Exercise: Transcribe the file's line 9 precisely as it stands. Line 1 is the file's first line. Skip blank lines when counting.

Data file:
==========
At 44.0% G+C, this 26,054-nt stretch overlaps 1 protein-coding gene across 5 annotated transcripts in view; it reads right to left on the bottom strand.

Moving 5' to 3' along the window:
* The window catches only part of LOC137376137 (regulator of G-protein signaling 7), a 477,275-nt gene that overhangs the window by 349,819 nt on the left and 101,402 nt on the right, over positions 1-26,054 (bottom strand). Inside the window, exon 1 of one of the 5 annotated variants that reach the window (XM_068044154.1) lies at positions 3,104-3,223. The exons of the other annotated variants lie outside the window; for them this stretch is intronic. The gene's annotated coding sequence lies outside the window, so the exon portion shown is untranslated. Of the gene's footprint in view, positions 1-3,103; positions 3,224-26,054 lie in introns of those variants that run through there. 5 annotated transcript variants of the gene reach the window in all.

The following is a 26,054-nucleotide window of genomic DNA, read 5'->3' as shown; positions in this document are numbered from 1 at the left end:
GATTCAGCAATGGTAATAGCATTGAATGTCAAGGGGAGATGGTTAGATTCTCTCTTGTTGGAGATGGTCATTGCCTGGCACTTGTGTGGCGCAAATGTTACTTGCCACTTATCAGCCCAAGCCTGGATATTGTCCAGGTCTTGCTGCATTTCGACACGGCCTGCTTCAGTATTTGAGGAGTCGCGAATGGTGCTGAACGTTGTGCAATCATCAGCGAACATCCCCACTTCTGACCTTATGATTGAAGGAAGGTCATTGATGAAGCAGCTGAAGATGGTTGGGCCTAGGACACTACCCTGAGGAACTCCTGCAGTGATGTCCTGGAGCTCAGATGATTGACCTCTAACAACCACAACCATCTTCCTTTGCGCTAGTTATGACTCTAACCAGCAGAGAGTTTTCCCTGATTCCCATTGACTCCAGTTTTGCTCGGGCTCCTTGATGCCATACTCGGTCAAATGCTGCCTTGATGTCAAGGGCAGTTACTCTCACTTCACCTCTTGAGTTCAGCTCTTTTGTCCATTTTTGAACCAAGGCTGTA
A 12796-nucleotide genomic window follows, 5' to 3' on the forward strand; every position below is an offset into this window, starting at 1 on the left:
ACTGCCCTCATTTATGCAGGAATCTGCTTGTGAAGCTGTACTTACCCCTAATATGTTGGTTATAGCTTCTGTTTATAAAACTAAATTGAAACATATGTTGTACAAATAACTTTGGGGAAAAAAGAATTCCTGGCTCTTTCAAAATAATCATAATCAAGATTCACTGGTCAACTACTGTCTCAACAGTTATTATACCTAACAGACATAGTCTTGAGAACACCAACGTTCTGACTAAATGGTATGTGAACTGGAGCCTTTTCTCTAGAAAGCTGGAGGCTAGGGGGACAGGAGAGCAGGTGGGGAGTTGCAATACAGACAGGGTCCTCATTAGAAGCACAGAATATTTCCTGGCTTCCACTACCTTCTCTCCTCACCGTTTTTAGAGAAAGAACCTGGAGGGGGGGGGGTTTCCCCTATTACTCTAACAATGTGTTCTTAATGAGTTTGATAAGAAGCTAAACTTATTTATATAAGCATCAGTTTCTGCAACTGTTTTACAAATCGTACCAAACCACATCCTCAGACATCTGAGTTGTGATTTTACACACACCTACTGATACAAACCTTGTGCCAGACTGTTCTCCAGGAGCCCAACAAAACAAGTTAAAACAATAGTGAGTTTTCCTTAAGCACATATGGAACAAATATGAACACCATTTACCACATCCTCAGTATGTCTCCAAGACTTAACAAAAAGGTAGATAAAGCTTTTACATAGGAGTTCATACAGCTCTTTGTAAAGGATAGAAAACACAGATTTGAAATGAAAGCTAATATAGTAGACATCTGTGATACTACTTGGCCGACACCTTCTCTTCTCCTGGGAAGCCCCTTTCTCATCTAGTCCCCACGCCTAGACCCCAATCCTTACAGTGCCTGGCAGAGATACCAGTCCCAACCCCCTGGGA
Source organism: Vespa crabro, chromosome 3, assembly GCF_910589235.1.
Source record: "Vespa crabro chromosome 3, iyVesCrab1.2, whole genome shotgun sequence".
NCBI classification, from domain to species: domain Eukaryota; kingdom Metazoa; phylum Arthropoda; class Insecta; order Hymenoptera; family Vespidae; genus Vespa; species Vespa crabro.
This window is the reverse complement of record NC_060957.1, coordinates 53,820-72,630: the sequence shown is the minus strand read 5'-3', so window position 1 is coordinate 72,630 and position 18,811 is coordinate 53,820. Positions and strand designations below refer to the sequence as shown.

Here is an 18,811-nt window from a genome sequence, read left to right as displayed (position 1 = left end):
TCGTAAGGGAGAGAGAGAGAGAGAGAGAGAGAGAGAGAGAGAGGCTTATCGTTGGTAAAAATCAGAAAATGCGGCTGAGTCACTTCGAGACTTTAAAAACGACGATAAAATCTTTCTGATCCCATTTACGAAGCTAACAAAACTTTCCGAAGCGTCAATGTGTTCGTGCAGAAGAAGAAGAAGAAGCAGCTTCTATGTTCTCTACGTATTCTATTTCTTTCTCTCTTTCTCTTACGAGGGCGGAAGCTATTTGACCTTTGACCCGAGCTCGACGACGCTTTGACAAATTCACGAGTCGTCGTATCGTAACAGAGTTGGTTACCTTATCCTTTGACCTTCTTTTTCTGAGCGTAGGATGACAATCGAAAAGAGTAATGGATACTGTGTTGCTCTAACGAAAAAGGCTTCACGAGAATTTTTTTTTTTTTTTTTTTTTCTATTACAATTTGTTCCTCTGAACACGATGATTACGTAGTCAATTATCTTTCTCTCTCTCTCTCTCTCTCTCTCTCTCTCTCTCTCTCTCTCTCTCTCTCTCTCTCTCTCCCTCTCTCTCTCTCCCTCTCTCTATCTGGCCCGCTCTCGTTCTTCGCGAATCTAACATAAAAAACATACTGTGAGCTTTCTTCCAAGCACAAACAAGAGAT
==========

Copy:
Source record: "Vespa crabro chromosome 3, iyVesCrab1.2, whole genome shotgun sequence".